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dc.contributor.authorCaballer-Hernani, Teresa
dc.contributor.authorCovington, Katherine
dc.contributor.authorChen, Lin
dc.date.accessioned2016-03-17T19:25:15Zen
dc.date.available2016-03-17T19:25:15Zen
dc.date.issued2016-03en
dc.identifier.urihttp://hdl.handle.net/10675.2/602107en
dc.descriptionPresentation given at the 17th Annual Phi Kappa Phi Student Research and Fine Arts Conferenceen
dc.description.abstractGolf is relatively unique compared to other sports, with large nature landscapes providing the area of play. Golf courses are often home to wildlife and provide rest stops for migratory birds. Animal inhabitants, as well as natural streams and ponds, provide an ideal environment for the proliferation of coliforms and fecal coliforms. Unlike other sports, golfers may engage in several hand to mouth behaviors (e.g. licking their fingers to clean mud off a ball, eating food during play). Furthermore, the research team hypothesizes that golfers may not clean some of their equipment frequently (e.g. gloves, bags). To assess golfers’ potential exposure to coliforms and fecal coliforms during a round of golf, swabs were taken from a pilot sample of ten golfers’ hands and equipment prior to and following their round of golf. A brief survey assessed golfers’ hand washing, eating and golf equipment cleaning behaviors. While none of the golfers’ hands tested positive for fecal coliforms prior to the round of golf, 55% of the golfers’ equipment and/or hands tested positive after the round. No golfers reported cleaning their gloves or bags, and most reported they would likely lick their fingers and/or eat while golfing.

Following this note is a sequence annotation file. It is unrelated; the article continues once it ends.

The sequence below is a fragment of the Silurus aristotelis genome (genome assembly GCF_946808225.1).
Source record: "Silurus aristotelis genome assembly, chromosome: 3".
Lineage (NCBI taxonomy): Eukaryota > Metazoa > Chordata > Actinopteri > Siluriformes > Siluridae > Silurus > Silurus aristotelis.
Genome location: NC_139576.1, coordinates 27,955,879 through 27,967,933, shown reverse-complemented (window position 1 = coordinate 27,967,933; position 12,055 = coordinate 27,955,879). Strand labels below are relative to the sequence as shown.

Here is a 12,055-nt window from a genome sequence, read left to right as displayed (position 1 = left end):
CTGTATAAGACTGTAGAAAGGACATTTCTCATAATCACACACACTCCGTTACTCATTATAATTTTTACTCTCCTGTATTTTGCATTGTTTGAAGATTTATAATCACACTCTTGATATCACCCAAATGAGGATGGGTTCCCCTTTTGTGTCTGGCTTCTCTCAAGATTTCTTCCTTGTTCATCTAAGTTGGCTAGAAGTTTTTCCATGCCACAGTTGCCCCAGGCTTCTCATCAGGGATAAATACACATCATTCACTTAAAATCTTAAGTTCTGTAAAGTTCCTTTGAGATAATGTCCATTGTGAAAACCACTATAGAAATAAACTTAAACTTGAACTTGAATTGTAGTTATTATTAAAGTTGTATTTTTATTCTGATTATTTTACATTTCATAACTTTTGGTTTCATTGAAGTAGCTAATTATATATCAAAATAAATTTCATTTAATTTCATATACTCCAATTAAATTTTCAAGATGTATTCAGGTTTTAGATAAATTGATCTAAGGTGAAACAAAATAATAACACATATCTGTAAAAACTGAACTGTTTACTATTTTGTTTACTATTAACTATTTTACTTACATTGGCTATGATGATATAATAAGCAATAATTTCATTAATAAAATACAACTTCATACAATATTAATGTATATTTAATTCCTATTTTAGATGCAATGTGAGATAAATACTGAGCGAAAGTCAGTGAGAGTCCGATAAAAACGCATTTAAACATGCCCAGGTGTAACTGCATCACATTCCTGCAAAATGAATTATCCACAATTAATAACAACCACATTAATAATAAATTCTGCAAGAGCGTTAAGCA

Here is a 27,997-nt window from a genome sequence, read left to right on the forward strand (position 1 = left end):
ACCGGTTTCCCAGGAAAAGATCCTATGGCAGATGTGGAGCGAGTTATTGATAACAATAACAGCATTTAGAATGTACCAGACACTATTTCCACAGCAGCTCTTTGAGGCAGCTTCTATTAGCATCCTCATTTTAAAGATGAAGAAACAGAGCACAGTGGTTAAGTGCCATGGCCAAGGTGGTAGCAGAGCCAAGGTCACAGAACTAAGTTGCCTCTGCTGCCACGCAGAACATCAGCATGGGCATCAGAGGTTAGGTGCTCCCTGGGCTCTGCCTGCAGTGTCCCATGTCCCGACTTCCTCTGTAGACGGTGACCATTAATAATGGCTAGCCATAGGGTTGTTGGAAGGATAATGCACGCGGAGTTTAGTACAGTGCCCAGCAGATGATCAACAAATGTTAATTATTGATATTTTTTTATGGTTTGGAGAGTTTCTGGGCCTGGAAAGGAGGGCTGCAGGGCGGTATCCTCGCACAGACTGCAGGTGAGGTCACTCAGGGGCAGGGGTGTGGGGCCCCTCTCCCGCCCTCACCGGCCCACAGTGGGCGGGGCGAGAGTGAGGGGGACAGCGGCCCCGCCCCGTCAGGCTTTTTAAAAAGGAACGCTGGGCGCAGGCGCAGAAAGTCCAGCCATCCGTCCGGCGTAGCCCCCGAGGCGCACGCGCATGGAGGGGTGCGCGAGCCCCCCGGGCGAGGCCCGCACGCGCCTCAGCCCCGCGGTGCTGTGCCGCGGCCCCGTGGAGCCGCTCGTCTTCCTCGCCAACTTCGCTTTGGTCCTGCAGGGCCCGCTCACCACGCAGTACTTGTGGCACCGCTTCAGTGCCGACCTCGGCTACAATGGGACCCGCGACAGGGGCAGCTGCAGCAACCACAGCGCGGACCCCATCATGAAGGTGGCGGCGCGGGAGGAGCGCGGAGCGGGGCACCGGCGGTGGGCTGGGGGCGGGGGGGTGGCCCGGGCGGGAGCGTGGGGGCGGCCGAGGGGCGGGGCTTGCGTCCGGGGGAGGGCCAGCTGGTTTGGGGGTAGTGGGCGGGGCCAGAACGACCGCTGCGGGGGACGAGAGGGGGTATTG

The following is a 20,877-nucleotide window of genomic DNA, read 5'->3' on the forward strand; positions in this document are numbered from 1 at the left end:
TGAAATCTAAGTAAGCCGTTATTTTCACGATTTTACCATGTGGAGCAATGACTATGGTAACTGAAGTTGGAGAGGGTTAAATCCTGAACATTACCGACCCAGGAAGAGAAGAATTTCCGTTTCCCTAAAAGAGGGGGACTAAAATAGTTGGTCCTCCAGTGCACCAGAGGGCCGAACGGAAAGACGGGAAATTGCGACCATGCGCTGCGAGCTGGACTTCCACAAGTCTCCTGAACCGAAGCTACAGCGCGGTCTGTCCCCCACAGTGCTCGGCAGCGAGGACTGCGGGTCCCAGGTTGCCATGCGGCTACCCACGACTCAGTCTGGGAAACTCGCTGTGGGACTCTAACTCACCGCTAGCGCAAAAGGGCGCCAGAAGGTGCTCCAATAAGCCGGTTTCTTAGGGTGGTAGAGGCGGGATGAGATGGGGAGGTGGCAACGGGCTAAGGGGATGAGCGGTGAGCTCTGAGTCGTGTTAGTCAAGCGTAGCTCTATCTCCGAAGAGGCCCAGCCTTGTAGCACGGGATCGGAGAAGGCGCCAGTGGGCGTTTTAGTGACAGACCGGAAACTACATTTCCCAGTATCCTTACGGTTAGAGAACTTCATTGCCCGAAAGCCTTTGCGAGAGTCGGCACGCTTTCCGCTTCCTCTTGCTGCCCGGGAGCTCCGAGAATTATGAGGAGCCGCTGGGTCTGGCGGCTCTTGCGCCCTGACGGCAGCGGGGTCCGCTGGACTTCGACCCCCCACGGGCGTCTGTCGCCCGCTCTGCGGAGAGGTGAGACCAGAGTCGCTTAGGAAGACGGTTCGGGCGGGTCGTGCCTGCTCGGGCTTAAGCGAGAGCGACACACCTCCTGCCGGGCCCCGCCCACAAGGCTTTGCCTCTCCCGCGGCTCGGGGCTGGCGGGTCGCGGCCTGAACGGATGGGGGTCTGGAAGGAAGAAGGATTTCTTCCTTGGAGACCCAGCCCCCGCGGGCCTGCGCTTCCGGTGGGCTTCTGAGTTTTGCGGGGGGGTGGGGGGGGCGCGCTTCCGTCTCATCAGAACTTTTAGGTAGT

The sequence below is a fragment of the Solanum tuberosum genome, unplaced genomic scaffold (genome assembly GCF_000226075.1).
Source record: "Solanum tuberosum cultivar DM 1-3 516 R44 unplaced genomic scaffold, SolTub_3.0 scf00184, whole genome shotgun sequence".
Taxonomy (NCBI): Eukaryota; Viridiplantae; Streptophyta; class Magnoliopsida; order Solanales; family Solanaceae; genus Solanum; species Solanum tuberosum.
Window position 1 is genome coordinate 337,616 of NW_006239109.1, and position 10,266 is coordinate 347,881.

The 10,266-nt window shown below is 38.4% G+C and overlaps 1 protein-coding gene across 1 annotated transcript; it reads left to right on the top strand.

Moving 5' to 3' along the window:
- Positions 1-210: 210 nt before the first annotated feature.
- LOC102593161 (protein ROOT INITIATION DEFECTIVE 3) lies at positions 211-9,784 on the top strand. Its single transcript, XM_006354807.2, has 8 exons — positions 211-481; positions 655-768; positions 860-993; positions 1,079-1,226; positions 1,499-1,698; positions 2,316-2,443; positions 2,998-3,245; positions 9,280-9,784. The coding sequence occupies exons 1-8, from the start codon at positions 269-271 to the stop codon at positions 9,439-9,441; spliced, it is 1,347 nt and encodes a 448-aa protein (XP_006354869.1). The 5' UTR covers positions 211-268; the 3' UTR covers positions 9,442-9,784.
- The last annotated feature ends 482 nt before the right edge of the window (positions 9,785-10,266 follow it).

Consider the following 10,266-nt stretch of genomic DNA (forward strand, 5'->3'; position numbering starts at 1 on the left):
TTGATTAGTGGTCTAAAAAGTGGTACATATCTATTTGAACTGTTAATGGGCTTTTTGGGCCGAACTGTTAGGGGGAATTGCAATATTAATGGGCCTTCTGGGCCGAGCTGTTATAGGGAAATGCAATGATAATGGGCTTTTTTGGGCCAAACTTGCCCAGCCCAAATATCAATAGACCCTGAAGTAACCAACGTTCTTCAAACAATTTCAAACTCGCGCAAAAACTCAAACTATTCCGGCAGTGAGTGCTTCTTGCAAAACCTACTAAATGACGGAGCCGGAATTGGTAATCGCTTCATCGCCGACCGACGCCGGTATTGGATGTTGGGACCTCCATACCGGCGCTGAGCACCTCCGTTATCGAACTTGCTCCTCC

dc.language.isoen_USen
dc.subjectGolfen
dc.subjectFecal Coliformsen
dc.subjectSurveys and Questionnairesen
dc.titleThe Presence of Coliforms and Fecal Coliforms in a Sports Environmenten_US
dc.typePresentationen
dc.contributor.departmentDepartment of Psychological Sciencesen
dc.description.advisorTopolski, Richard; Bates, Christopheren
html.description.abstractGolf is relatively unique compared to other sports, with large nature landscapes providing the area of play. Golf courses are often home to wildlife and provide rest stops for migratory birds. Animal inhabitants, as well as natural streams and ponds, provide an ideal environment for the proliferation of coliforms and fecal coliforms. Unlike other sports, golfers may engage in several hand to mouth behaviors (e.g. licking their fingers to clean mud off a ball, eating food during play). Furthermore, the research team hypothesizes that golfers may not clean some of their equipment frequently (e.g. gloves, bags). To assess golfers’ potential exposure to coliforms and fecal coliforms during a round of golf, swabs were taken from a pilot sample of ten golfers’ hands and equipment prior to and following their round of golf. A brief survey assessed golfers’ hand washing, eating and golf equipment cleaning behaviors. While none of the golfers’ hands tested positive for fecal coliforms prior to the round of golf, 55% of the golfers’ equipment and/or hands tested positive after the round. No golfers reported cleaning their gloves or bags, and most reported they would likely lick their fingers and/or eat while golfing.


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